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Commentary: It only took two weeks for the markets to revisit the lows set on the “flash” crash of May 6. After the quick bounce last week into prior support levels, the markets entered a free fall this week culminating in a gap down near the crash levels on Friday morning. However, the markets rebounded sharply from the gap lower to not only negate it, but finish well in the green. The average gain of the major indexes was over 1% and both trips to these lows have been met with aggressive buying.
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We’ve been hypothesizing that the markets would remain in a trading range because of the emotional reactions at both the April peak and the May lows. With the strong bounce off this week’s low, it appears bulls have been granted at least a short-term reprieve. Traders need to remain cautious however, as the past few days of selling have left a lot of shares in weak hands, which will be anxious to sell on any strength.
In looking at the S&P 500, as represented by the S&P 500 SPDRS (NYSE:SPY) ETF, you can see how sharp the recent decline has been, with several large red candles forming with high volume. The key question for traders will be whether Friday’s bounce will lead to another rally attempt. SPY quickly became oversold and is quite extended from its 20- and 50-day moving averages. If SPY does attempt to move higher from here, the $114-$115 level will be an area to watch for possible sellers. This was the early January high and an area of trading activity a few days ago.
The Diamonds Trust, Series 1 (NYSE:DIA) ETF, which tracks the Dow Jones Industrial Average, reacted similarly to SPY with a strong reaction after testing the May 6 “crash” lows. While the majority of the week was spent falling lower, DIA gave some hope to long investors with the positive close on Friday. There appears to be strong support near $98-$99 and this is a key level moving forward. A drop below that would surely have traders in a panic. Looking higher, the $107 area appears to be a possible area of overhead supply.
The Nasdaq, as represented by the Powershares QQQ ETF (Nasdaq:QQQQ), fared a little better than SPY and DIA in that it managed to hold above its May 6 lows. This is an important clue as it shows some leadership coming from the tech sector. QQQQ managed to close above its 200-day moving average and while the chart remains bearish, the relative strength as compared to its peers is promising. There is still some room underneath before QQQQ tests its lows and if the markets continue to falter, it’s possible that those lows will still come into play as a possible bottom.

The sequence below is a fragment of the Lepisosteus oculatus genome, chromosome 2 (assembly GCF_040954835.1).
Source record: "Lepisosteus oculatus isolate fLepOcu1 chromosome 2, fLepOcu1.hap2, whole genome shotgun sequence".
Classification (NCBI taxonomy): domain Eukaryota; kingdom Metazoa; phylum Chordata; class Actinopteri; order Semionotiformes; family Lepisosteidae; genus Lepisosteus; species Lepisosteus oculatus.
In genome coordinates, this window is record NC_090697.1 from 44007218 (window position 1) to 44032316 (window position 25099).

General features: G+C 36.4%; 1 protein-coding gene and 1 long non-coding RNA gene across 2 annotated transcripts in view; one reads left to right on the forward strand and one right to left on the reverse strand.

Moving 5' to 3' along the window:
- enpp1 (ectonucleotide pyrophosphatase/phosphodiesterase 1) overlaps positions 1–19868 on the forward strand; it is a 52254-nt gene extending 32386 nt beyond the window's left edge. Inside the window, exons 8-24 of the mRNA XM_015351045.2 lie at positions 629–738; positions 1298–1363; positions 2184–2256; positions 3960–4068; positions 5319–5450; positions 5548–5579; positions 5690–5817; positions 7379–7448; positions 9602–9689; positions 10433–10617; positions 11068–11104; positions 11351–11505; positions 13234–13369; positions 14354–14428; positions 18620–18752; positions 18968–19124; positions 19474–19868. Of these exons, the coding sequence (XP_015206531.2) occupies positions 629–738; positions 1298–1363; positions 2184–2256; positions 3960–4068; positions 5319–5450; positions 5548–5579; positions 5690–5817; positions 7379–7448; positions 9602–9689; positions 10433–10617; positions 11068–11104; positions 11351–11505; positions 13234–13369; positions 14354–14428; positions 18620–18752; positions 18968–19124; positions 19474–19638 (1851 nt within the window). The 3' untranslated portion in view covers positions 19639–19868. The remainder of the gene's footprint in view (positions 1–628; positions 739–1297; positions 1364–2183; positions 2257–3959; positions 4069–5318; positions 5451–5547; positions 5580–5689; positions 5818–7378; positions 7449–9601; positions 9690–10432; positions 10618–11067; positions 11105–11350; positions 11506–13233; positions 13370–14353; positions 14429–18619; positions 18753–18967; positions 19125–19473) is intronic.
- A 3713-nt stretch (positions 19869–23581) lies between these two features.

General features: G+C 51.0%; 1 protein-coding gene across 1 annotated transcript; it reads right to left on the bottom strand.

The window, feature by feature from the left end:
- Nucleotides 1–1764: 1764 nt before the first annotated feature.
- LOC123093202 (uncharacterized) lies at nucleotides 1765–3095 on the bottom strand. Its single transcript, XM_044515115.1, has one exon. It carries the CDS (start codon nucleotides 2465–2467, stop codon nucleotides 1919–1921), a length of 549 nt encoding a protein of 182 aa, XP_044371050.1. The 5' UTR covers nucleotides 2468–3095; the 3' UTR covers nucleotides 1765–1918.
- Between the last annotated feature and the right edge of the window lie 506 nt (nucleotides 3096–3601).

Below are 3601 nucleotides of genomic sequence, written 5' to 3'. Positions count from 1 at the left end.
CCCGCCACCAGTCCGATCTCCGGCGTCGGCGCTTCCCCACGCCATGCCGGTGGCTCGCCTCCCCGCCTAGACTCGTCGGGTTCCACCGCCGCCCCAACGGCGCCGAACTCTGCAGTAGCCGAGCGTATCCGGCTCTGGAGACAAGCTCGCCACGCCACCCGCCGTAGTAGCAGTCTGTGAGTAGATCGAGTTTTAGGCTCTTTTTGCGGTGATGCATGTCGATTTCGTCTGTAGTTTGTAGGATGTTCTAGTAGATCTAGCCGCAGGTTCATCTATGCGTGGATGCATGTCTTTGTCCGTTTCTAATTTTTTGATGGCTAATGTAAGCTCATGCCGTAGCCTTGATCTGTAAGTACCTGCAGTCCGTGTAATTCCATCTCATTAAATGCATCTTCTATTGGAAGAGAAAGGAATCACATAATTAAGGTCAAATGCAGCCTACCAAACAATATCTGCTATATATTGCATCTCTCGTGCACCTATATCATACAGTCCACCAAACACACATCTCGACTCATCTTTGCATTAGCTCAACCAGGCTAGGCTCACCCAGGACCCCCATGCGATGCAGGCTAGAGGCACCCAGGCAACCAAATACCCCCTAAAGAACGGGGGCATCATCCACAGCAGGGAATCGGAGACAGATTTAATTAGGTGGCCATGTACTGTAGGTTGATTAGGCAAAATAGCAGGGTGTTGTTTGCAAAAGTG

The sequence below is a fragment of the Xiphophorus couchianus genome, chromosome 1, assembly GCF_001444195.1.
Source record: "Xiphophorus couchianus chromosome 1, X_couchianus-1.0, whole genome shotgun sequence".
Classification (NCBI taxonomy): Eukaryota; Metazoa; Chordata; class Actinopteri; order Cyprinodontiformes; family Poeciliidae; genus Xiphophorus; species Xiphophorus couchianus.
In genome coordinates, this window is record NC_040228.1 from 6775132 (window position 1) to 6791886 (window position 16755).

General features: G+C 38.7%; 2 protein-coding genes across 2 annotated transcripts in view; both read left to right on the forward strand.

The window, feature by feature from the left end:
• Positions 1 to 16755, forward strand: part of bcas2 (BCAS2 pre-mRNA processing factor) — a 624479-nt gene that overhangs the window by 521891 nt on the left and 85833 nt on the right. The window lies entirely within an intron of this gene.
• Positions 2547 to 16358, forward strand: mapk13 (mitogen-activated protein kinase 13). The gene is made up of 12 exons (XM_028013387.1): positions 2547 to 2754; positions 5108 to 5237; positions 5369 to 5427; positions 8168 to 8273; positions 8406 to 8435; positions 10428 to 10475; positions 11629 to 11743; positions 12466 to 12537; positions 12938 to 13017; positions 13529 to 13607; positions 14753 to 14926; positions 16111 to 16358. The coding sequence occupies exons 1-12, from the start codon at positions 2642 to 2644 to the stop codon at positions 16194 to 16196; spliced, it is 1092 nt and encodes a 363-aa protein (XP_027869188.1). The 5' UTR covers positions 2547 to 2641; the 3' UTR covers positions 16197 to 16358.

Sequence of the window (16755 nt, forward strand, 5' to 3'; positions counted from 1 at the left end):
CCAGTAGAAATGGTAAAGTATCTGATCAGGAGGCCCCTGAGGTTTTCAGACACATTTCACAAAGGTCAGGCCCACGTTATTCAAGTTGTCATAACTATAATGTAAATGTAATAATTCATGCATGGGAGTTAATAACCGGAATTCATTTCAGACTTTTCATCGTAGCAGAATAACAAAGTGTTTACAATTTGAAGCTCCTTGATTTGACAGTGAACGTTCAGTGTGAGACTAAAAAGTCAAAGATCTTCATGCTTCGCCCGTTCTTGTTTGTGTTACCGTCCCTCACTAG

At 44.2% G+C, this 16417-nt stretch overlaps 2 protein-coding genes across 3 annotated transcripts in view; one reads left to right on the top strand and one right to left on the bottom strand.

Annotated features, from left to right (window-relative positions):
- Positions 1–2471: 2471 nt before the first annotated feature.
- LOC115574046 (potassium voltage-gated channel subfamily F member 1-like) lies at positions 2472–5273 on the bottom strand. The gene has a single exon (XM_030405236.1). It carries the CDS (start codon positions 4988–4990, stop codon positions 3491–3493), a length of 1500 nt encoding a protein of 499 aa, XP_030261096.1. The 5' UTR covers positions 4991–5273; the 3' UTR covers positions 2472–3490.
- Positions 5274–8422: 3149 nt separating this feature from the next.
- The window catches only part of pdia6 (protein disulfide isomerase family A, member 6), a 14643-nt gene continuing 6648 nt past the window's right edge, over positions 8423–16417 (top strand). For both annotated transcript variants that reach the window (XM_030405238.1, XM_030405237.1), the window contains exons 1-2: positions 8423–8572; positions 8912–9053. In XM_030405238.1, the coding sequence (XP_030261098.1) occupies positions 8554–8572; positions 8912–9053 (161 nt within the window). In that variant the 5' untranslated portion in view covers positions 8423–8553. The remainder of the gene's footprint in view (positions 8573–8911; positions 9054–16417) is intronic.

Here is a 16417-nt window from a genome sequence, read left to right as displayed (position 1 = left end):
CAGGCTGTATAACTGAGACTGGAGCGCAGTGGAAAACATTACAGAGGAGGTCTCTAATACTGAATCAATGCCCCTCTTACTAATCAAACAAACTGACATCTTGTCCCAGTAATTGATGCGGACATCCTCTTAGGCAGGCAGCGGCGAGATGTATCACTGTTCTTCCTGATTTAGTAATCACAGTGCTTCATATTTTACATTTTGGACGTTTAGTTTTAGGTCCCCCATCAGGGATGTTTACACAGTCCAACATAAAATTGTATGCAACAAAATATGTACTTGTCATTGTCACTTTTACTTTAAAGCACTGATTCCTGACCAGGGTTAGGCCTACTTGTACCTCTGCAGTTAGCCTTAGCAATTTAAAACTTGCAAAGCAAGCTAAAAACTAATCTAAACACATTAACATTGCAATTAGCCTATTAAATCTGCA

The Russell 2000, as represented by the iShares Russell 2000 Index (NYSE:IWM) ETF, is showing a very interesting story. When comparing the price action of IWM versus its larger cap peers, IWM was weaker recently in that it actually traded below its May 6 “crash” lows on Friday morning. However, when looking at the larger trend, IWM remains in much better shape than its peers. Notice how the other indexes are close to their February lows, while IWM remains well above these levels. This suggests that the longer term strength in IWM is still intact, and that the Russell is still in a leadership role. IWM also held above its 200-day moving average on the first attempt of a test. As a market leader, IWM should be monitored closely to see if it begins to falter ahead of its peers.
Investors were certainly on edge this week as the markets continued to probe lower levels until reaching the crash lows. While the reaction was positive for bulls, traders need to remain extremely cautious. While it’s tempting to rush in and start picking up bargains, relatively speaking, stocks were still showing weak performance this week. Many stocks are well under support levels and not looking healthy. Most stocks are oversold and could have a sharp bounce, but there will be many traders looking to cash in on stocks they have held through the recent weakness. This is what makes this environment dangerous, as traders will be tempted with sharp rally attempts only to be met with other traders who have been anxious to get out at better prices. The markets will need to consolidate much further before a healthy trend can emerge. Until then, traders should either trade on shorter time frames, or simply stand aside and wait for better opportunities.
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